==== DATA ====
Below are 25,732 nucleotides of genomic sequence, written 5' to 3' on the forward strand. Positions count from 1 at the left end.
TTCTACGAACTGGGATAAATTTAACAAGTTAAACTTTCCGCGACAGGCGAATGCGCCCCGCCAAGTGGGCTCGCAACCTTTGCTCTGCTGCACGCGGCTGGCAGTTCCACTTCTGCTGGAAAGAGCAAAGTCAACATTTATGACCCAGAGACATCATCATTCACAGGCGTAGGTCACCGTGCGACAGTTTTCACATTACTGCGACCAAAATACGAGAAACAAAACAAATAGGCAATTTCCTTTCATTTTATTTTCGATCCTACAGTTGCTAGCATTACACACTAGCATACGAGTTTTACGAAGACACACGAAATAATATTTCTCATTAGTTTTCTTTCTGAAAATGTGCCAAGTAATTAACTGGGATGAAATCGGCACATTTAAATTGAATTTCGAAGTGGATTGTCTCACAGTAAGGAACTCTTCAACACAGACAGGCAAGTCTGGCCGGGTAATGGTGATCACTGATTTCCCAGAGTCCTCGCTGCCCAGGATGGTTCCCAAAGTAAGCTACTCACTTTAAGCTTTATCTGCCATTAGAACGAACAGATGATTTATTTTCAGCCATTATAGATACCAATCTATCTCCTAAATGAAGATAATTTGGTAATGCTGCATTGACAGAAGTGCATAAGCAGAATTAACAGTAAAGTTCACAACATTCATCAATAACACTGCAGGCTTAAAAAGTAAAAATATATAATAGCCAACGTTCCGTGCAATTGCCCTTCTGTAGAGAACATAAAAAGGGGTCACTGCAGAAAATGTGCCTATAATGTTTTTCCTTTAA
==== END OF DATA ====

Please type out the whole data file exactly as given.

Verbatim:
Below are 25,732 nucleotides of genomic sequence, written 5' to 3' on the forward strand. Positions count from 1 at the left end.
TTCTACGAACTGGGATAAATTTAACAAGTTAAACTTTCCGCGACAGGCGAATGCGCCCCGCCAAGTGGGCTCGCAACCTTTGCTCTGCTGCACGCGGCTGGCAGTTCCACTTCTGCTGGAAAGAGCAAAGTCAACATTTATGACCCAGAGACATCATCATTCACAGGCGTAGGTCACCGTGCGACAGTTTTCACATTACTGCGACCAAAATACGAGAAACAAAACAAATAGGCAATTTCCTTTCATTTTATTTTCGATCCTACAGTTGCTAGCATTACACACTAGCATACGAGTTTTACGAAGACACACGAAATAATATTTCTCATTAGTTTTCTTTCTGAAAATGTGCCAAGTAATTAACTGGGATGAAATCGGCACATTTAAATTGAATTTCGAAGTGGATTGTCTCACAGTAAGGAACTCTTCAACACAGACAGGCAAGTCTGGCCGGGTAATGGTGATCACTGATTTCCCAGAGTCCTCGCTGCCCAGGATGGTTCCCAAAGTAAGCTACTCACTTTAAGCTTTATCTGCCATTAGAACGAACAGATGATTTATTTTCAGCCATTATAGATACCAATCTATCTCCTAAATGAAGATAATTTGGTAATGCTGCATTGACAGAAGTGCATAAGCAGAATTAACAGTAAAGTTCACAACATTCATCAATAACACTGCAGGCTTAAAAAGTAAAAATATATAATAGCCAACGTTCCGTGCAATTGCCCTTCTGTAGAGAACATAAAAAGGGGTCACTGCAGAAAATGTGCCTATAATGTTTTTCCTTTAA